So there you are testing the effect of a drug on Group 1 (a strain of mutant mice) and, for comparison, on Group 2 (a strain of plain old vanilla lab mice). The drug has a statistically significant effect on Group 1 and a much smaller, statistically insignificant effect on Group 2. Therefore, you conclude that your drug has a different effect on mutant mice than on normal ones. And when you do this, you are wrong.
The reason: The results from Group 1 and from Group 2 are distinct pieces of information. In order to compare them statistically, you have to relate them to one another. You need to know the probability finding that difference between Group 1's effect and Group 2's—not the probability of either result in isolation. In fact, as this paper points out, the appearance of a statistically significant result in Group 1 and an insignificant result in Group 2 is not, itself, necessarily statistically significant. A large contrast between results from the two groups could be due to a very small difference in the underlying cause.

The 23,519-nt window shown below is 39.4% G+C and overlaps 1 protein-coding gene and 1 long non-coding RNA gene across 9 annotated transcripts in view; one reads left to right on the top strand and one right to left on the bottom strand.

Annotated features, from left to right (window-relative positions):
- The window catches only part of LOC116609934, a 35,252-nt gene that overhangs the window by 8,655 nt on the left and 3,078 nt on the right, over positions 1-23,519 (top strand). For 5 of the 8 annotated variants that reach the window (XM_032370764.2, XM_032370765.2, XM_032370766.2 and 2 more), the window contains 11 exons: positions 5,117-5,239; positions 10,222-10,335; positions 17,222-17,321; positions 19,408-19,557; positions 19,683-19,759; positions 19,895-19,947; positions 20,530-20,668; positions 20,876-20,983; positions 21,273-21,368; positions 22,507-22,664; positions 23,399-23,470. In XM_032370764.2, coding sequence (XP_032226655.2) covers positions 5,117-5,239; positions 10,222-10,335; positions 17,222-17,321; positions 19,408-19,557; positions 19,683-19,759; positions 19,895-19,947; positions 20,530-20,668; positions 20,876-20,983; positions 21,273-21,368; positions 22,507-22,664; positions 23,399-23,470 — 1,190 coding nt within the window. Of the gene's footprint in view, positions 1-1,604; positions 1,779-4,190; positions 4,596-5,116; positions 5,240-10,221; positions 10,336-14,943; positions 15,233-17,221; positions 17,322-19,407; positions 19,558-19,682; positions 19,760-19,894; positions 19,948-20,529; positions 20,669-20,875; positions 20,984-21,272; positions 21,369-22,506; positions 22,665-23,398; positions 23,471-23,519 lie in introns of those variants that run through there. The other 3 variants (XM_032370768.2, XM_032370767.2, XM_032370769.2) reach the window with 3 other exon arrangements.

This is a lot less compelling than a neat story line (Ben Goldacre at The Guardian called his lucid explanation last week "400 words of pain"). But doing the stats right is the essential underpinning for the narrative version. So I was simply astonished that half the researchers making this sort of claim in the very prestigious sample were, according to the paper, not doing it correctly.
I try, dear reader, to sort out the wheat and the chaff here, worrying about soundness as well as the gee whiz factor, and trying to separate the experiments that actually took place from hype that could be derived from them. But Wagenmakers, who has made himself a scourge of statistical error and woolly thinking in general, has me worried.
I first encountered his skepticism of psychology's methods when he and his co-authors dismantled claims that standard psychology's methods could yield evidence of psychic powers. Then, last May, he and another set of co-authors published this paper (pdf), in which they look at 855 statistical tests in papers published in 2007 in two major psychology journals, and find that 70 percent would flunk an alternative (and, they say, better) test of significance.